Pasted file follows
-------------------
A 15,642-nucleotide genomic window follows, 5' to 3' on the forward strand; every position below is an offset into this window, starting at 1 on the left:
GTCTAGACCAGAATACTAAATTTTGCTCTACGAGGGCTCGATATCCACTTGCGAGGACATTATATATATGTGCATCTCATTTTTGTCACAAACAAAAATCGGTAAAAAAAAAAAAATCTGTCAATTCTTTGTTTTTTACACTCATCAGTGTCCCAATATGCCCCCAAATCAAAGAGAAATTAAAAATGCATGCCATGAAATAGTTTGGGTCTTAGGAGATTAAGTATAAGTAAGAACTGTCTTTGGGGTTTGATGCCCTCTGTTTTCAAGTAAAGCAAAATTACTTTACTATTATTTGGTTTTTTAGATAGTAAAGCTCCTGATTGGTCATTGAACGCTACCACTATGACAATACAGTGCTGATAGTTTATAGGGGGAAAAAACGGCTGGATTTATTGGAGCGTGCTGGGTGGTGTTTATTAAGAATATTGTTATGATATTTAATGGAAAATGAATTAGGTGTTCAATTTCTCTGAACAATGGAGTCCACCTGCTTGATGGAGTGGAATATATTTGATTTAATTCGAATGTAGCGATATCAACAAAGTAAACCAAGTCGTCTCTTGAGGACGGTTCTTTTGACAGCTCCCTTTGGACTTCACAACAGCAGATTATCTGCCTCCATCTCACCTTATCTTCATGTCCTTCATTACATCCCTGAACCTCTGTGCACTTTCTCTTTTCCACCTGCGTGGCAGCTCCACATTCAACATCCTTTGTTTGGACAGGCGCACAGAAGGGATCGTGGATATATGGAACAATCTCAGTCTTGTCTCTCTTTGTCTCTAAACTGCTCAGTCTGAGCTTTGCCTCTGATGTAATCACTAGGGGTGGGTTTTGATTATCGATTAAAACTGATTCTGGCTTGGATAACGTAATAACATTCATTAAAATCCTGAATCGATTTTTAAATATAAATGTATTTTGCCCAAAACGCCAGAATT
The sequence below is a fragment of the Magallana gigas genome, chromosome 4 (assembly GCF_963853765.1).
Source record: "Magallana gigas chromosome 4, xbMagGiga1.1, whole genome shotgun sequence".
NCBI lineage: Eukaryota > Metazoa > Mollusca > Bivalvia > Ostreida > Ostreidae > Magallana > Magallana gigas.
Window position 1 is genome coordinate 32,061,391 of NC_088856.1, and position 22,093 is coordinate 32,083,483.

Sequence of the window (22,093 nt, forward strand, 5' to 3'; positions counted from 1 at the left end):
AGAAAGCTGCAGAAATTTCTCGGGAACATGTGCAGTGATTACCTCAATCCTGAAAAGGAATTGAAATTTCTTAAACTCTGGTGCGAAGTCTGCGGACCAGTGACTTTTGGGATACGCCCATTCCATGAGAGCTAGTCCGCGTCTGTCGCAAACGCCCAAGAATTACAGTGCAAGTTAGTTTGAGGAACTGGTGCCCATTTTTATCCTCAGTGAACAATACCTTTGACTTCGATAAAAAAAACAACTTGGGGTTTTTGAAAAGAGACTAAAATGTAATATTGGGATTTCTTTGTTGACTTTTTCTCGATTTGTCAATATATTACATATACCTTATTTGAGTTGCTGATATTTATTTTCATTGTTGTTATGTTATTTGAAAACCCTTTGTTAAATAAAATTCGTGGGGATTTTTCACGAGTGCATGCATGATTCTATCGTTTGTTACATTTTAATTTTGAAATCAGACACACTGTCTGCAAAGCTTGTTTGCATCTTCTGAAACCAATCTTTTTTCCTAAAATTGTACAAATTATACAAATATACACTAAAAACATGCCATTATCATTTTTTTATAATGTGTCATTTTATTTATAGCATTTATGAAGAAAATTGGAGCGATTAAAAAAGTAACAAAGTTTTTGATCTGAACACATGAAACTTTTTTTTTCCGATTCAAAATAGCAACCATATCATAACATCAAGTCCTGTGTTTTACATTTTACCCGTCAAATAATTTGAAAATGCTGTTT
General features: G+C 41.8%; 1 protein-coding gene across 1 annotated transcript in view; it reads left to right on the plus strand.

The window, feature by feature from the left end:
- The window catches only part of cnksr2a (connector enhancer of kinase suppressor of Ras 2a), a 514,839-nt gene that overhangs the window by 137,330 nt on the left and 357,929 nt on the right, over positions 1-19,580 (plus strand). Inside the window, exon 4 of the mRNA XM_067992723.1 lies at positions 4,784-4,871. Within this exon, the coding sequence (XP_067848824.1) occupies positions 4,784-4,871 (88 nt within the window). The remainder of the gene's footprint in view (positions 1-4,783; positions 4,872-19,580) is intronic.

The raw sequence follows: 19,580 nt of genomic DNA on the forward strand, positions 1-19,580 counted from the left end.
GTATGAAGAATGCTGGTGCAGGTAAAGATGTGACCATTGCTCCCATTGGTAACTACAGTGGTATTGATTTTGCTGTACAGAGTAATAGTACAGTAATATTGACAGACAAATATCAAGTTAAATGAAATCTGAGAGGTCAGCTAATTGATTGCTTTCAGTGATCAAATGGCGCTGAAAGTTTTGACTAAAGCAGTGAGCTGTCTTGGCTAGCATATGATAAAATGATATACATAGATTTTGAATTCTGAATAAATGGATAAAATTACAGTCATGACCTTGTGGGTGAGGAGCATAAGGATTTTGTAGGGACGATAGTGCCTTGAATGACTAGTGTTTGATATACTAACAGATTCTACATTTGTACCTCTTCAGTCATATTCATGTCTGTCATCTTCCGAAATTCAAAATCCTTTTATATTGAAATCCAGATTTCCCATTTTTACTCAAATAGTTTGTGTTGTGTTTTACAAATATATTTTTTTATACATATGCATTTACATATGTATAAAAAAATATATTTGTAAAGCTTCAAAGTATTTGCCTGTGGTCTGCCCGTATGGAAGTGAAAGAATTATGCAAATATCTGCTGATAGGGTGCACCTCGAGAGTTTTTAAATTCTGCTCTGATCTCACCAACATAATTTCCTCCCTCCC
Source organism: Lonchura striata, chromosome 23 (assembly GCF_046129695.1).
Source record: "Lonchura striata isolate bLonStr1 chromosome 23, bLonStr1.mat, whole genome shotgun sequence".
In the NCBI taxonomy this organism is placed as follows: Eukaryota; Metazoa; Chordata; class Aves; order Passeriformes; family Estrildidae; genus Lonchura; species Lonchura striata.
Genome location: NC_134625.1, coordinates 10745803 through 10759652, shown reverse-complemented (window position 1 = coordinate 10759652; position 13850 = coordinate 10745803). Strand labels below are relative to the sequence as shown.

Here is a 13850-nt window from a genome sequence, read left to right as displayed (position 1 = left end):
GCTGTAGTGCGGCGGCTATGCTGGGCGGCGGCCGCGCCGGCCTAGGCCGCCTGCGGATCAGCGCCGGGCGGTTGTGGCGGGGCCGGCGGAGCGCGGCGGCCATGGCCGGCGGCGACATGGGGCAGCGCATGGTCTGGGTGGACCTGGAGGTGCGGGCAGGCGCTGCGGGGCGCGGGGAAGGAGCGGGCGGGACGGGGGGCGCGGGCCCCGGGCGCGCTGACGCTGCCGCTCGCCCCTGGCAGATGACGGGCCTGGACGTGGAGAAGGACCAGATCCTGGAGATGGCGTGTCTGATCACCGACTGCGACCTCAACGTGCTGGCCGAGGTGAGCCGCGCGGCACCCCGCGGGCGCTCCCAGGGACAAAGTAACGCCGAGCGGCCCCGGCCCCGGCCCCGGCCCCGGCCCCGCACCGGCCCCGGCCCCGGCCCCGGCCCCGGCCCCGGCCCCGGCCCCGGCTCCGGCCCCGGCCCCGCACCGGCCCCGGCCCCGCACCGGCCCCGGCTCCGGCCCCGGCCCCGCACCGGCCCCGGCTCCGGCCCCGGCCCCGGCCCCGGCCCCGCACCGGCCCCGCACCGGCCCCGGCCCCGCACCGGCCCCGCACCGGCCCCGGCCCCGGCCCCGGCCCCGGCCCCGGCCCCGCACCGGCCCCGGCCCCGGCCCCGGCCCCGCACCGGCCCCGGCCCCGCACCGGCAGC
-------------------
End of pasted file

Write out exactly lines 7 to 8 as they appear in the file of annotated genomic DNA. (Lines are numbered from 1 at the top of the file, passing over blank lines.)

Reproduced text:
Sequence of the window (22,093 nt, forward strand, 5' to 3'; positions counted from 1 at the left end):
AGAAAGCTGCAGAAATTTCTCGGGAACATGTGCAGTGATTACCTCAATCCTGAAAAGGAATTGAAATTTCTTAAACTCTGGTGCGAAGTCTGCGGACCAGTGACTTTTGGGATACGCCCATTCCATGAGAGCTAGTCCGCGTCTGTCGCAAACGCCCAAGAATTACAGTGCAAGTTAGTTTGAGGAACTGGTGCCCATTTTTATCCTCAGTGAACAATACCTTTGACTTCGATAAAAAAAACAACTTGGGGTTTTTGAAAAGAGACTAAAATGTAATATTGGGATTTCTTTGTTGACTTTTTCTCGATTTGTCAATATATTACATATACCTTATTTGAGTTGCTGATATTTATTTTCATTGTTGTTATGTTATTTGAAAACCCTTTGTTAAATAAAATTCGTGGGGATTTTTCACGAGTGCATGCATGATTCTATCGTTTGTTACATTTTAATTTTGAAATCAGACACACTGTCTGCAAAGCTTGTTTGCATCTTCTGAAACCAATCTTTTTTCCTAAAATTGTACAAATTATACAAATATACACTAAAAACATGCCATTATCATTTTTTTATAATGTGTCATTTTATTTATAGCATTTATGAAGAAAATTGGAGCGATTAAAAAAGTAACAAAGTTTTTGATCTGAACACATGAAACTTTTTTTTTCCGATTCAAAATAGCAACCATATCATAACATCAAGTCCTGTGTTTTACATTTTACCCGTCAAATAATTTGAAAATGCTGTTT